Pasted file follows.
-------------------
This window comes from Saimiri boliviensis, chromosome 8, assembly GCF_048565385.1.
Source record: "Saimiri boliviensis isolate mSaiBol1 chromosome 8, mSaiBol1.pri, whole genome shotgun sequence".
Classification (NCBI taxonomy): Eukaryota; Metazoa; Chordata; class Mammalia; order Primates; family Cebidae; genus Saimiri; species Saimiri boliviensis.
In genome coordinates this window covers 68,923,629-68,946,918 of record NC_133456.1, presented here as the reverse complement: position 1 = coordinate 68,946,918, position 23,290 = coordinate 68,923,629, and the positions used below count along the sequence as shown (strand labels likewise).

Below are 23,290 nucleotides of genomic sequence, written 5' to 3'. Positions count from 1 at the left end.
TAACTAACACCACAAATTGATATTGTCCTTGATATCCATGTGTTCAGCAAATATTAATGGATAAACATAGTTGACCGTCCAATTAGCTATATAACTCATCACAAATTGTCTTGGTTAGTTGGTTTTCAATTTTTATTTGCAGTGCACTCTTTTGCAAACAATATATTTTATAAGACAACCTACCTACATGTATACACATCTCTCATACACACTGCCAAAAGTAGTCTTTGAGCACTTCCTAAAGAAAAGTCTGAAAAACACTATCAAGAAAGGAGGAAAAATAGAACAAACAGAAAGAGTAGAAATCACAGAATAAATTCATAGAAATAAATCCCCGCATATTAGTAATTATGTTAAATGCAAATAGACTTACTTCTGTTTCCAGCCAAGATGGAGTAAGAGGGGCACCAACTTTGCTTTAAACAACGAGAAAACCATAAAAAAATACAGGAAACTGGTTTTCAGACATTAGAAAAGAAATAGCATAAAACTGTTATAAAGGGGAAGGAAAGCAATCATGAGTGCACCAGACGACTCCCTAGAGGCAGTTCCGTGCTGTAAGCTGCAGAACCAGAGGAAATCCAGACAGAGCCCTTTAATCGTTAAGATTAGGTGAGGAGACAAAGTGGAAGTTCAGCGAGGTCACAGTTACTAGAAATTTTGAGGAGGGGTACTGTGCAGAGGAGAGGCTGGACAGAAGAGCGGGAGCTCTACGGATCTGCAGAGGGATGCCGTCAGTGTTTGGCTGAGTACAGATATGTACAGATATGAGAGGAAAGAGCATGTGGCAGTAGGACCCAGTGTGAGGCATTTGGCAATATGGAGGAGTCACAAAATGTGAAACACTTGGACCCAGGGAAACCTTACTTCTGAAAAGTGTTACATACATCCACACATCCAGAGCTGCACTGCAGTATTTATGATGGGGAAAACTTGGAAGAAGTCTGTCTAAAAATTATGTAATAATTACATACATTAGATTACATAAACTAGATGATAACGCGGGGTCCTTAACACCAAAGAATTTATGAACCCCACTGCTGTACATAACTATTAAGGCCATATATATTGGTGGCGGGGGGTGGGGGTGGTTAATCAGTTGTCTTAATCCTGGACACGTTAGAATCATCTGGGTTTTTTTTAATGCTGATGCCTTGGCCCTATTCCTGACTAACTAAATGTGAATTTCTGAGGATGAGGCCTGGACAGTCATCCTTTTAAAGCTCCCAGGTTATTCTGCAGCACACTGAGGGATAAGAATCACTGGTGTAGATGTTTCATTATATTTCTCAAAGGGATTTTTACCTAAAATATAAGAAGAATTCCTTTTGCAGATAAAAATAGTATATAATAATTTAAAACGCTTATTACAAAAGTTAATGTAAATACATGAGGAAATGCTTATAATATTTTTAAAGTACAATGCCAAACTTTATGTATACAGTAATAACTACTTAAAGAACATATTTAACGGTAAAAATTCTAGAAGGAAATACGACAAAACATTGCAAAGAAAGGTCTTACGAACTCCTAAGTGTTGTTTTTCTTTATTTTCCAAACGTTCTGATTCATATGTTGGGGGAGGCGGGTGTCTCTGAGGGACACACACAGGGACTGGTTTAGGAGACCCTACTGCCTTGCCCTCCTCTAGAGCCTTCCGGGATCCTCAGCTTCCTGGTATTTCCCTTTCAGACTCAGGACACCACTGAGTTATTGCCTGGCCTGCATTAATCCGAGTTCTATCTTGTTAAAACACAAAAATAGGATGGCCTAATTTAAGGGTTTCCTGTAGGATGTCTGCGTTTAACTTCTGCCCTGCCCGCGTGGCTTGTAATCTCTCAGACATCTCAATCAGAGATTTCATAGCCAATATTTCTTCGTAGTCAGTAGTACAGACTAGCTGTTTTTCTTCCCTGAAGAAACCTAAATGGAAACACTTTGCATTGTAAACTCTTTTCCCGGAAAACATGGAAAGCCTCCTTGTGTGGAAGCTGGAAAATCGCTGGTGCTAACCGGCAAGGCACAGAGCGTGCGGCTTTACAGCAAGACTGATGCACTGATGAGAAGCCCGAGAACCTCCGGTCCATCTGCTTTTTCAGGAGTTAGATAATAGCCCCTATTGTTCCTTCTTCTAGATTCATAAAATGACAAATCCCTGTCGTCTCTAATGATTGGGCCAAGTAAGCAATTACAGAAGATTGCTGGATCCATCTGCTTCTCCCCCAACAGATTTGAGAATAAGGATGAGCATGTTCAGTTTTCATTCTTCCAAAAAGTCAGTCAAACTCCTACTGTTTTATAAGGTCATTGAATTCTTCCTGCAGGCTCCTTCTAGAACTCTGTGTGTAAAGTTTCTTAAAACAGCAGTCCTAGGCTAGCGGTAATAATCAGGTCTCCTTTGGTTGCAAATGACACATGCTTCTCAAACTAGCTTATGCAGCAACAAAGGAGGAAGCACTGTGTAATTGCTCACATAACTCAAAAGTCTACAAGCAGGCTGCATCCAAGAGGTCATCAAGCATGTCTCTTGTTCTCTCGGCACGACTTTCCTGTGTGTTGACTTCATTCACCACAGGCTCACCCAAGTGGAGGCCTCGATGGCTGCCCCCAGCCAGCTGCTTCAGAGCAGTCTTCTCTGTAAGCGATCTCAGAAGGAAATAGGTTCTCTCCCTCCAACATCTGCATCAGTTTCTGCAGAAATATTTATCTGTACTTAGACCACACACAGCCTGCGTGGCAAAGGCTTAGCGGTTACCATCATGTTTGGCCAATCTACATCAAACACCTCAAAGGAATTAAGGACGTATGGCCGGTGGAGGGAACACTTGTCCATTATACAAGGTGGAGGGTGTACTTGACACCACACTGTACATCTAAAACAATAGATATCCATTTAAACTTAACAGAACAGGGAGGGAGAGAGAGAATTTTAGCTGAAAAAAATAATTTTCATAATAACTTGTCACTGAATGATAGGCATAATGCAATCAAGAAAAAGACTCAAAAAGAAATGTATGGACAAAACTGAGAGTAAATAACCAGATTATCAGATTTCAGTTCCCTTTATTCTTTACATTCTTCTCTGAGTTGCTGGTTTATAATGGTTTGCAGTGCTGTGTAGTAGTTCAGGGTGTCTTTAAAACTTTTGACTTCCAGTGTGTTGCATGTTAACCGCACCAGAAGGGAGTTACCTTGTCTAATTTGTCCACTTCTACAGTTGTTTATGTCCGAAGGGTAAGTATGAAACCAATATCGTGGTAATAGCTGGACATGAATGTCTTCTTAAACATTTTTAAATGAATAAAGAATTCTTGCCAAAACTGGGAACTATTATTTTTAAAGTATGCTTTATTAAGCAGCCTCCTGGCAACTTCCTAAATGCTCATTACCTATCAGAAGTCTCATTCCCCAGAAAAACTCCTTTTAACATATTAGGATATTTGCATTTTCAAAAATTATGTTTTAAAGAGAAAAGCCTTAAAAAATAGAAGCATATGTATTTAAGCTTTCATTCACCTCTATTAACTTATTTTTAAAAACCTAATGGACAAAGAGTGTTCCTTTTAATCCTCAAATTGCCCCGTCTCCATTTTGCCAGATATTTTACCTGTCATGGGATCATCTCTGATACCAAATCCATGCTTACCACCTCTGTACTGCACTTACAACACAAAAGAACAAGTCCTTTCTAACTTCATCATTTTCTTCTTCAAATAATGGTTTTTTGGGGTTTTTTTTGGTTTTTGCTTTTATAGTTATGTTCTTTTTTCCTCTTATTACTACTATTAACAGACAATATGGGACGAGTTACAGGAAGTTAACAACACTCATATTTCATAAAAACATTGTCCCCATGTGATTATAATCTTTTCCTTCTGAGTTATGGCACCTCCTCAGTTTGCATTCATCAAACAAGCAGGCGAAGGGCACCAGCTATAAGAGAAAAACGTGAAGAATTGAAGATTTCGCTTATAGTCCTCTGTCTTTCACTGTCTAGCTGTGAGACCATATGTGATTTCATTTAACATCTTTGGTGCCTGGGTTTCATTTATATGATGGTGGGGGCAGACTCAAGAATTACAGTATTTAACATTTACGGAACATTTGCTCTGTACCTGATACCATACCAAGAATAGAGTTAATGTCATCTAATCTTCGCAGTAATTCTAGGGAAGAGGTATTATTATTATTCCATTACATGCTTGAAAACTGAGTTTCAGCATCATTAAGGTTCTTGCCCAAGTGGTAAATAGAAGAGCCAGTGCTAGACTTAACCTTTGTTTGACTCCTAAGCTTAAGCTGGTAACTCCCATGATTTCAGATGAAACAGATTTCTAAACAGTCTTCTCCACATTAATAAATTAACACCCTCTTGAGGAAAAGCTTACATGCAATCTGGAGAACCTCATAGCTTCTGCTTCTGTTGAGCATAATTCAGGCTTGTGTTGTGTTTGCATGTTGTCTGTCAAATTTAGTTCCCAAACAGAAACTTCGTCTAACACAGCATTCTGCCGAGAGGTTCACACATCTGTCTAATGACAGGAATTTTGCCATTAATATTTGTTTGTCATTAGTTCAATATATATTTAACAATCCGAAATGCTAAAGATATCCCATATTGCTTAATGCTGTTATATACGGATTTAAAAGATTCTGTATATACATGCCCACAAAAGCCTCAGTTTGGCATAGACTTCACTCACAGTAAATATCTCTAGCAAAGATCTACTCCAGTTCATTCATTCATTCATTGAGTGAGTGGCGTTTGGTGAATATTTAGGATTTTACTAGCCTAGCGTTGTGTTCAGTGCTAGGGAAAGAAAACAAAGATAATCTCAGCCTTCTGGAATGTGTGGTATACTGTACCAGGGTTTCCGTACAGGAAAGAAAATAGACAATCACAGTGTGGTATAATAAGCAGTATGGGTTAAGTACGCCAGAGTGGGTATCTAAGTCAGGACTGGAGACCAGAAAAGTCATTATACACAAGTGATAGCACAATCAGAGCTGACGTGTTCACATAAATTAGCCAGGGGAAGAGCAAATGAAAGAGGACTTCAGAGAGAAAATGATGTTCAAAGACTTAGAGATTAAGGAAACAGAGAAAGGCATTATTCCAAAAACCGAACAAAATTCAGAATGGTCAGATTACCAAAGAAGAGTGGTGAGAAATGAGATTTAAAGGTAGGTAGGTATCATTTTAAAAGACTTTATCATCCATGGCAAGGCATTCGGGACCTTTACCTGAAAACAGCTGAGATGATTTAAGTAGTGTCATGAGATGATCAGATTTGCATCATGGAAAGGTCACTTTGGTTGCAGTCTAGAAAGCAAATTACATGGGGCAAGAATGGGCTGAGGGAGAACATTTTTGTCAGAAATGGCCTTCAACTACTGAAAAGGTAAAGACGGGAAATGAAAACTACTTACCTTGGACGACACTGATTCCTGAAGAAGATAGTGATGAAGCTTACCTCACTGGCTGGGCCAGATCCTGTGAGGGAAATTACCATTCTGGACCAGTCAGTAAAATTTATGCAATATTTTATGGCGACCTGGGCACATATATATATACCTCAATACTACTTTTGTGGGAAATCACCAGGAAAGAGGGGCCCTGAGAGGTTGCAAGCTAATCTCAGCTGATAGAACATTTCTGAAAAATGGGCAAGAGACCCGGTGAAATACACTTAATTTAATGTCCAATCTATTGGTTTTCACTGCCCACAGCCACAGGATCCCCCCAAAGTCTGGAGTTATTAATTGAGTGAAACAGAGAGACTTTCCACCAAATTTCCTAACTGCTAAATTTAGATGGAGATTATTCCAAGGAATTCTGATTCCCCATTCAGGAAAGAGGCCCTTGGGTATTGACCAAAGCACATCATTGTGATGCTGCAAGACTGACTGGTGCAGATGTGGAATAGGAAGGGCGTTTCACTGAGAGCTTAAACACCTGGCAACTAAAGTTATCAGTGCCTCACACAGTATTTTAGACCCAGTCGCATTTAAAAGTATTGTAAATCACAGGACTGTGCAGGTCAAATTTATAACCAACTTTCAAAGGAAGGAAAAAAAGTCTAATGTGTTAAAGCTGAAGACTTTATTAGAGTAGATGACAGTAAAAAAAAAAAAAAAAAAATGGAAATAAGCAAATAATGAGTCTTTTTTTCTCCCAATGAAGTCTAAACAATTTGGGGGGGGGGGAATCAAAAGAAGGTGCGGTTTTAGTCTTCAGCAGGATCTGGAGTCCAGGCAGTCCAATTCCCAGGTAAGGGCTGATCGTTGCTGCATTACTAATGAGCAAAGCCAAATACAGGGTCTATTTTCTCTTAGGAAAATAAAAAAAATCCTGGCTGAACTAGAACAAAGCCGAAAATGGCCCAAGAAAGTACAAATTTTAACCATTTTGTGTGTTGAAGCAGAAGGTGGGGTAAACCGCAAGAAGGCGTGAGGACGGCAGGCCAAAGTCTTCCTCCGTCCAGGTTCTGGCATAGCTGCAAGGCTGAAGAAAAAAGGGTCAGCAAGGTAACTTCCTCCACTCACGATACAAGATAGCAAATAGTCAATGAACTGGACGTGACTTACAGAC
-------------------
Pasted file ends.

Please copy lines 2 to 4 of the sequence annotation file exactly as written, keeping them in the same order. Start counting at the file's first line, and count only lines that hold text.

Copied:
Source record: "Saimiri boliviensis isolate mSaiBol1 chromosome 8, mSaiBol1.pri, whole genome shotgun sequence".
Classification (NCBI taxonomy): Eukaryota; Metazoa; Chordata; class Mammalia; order Primates; family Cebidae; genus Saimiri; species Saimiri boliviensis.
In genome coordinates this window covers 68,923,629-68,946,918 of record NC_133456.1, presented here as the reverse complement: position 1 = coordinate 68,946,918, position 23,290 = coordinate 68,923,629, and the positions used below count along the sequence as shown (strand labels likewise).